CV Societies Propel Plans Forward for a New Board of Cardiovascular Medicine

Planning enters next phase as ABMS announces open comment period

Contact: Nicole Napoli,,

WASHINGTON, DC (Apr 25, 2024) -

Efforts by the American College of Cardiology, the American Heart Association, the Heart Failure Society of America, the Heart Rhythm Society and The Society for Cardiovascular Angiography & Interventions to create a new, independent Board of Cardiovascular Medicine under the American Board of Medical Specialties (ABMS) are closer to becoming a reality with the creation of a formal Board of Directors and the announcement by the ABMS Advisory Board on Specialty Board Development of an open comment period.

The 90-day open comment period announced by ABMS on April 24 is a critical part of the application review process and a vital cornerstone for engagement in the decision-making process. Running through July 24, ABMS is seeking to gauge support for the new Board, including feedback on its impact to clinicians and patients.

"The open comment period is the time for cardiovascular physicians, allies in other medical specialties, patients, and others to make their voices heard on why an independent CV Board is the best path for cardiologists to stay up-to-date on best practices and evidence-based care, ensuring patients receive the best possible care," said Jeffrey Kuvin, MD, president of the proposed Board's new Board of Directors. "The field of cardiovascular medicine has evolved dramatically over the past few decades; now is the right time to develop an independent cardiovascular Board."

A diverse range of stakeholders, including cardiologists, other health care professionals, cardiovascular patients, cardiovascular organizations, and the public are invited to share their perspectives on the new Board, including whether it meets the ABMS requirements for both initial certification and continuing competency. Comments can be submitted via the ABMS website.

In addition to the comment period, the first 10 directors of the prospective Board have been selected, with an additional five directors soon to be named. As leaders in their respective fields, the Board of Directors will be instrumental in ushering the new Board through the application process and overseeing pre-launch projects in anticipation of Board approval.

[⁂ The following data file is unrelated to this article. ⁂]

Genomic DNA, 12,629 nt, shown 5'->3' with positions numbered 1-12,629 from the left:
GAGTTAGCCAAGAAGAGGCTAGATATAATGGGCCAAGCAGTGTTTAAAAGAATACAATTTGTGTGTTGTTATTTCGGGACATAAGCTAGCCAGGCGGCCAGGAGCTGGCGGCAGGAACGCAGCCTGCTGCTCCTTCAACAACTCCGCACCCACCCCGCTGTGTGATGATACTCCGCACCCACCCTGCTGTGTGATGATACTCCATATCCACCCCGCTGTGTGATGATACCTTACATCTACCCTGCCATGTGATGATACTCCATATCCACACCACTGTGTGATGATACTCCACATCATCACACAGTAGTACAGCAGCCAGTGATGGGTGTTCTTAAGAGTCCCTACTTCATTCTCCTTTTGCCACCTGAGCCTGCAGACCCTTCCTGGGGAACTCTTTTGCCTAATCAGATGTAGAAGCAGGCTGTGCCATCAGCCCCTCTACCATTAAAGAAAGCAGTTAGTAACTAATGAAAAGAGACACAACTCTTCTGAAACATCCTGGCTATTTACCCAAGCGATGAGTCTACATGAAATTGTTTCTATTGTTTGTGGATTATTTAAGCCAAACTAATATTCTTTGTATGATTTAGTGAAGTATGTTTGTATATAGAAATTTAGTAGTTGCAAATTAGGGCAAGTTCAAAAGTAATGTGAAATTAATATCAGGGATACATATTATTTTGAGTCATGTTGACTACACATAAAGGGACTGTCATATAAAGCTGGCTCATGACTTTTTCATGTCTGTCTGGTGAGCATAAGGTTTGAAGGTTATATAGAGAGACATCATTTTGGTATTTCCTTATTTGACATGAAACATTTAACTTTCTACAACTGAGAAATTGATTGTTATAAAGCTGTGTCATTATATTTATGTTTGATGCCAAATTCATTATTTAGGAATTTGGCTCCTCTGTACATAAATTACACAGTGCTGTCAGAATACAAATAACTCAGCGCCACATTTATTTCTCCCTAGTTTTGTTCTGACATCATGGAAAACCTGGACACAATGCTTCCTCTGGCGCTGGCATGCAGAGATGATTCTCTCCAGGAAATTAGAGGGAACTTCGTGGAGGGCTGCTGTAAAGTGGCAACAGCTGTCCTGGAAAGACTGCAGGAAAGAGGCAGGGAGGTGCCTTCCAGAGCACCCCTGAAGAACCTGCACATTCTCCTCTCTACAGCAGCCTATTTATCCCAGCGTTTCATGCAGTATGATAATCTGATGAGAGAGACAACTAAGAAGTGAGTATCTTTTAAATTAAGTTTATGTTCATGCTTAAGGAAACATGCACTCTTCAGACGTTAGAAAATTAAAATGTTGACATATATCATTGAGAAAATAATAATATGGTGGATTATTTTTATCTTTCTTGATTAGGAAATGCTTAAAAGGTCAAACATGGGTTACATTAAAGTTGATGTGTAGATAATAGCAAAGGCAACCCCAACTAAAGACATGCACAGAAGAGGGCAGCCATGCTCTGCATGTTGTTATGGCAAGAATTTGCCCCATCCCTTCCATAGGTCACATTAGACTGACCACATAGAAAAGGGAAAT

The initial Directors include:

  • Mark H. Drazner, MD (Treasurer)
  • Peter L. Duffy, MD
  • David P. Faxon, MD
  • Edward T. A. Fry, MD
  • Judith S. Hochman, MD
  • Jodie L. Hurwitz, MD (Secretary)
  • Michelle Maya Kittleson, MD
  • Daniel M. Kolansky, MD
  • Jeffrey T. Kuvin, MD (President)
  • Gregory F. Michaud, MD

"Cardiologists have a responsibility to maintain clinical competency to ensure patients receive the best possible care. To facilitate career-long learning, a new model of certification tailored to the unique needs of cardiology is needed," the Directors said in a joint statement. "An independent Board focused solely on cardiovascular medicine as a distinct medical specialty will ultimately benefit cardiologists and patients alike."

The Directors' initial work will establish the framework needed to pave the way for a successful launch of the proposed Board of Cardiovascular Medicine, which includes crafting clear bylaws that outline the Board's structure and decision-making processes, establishing vital committees to manage specific Board processes and subspecialties, developing a sound budget, managing financial processes, and defining a tailored continuous competency certification process.

About the Proposed Board of Cardiovascular Medicine
For over 80 years, cardiovascular medicine has been incorporated under the American Board of Internal Medicine (ABIM). However, given decades of advancements in the field, cardiologists across the country have come together to move towards a new Board that recognizes cardiovascular medicine as a medical specialty distinct from internal medicine. The proposed independent Board of Cardiovascular Medicine, governed by cardiologists for cardiologists, would facilitate a deep understanding of competencies to ensure high-value cardiovascular patient care. The underpinnings of true lifelong learning and practical skills development proposed by the new Board will support clinicians in achieving and maintaining clinical competency. For more information, visit:


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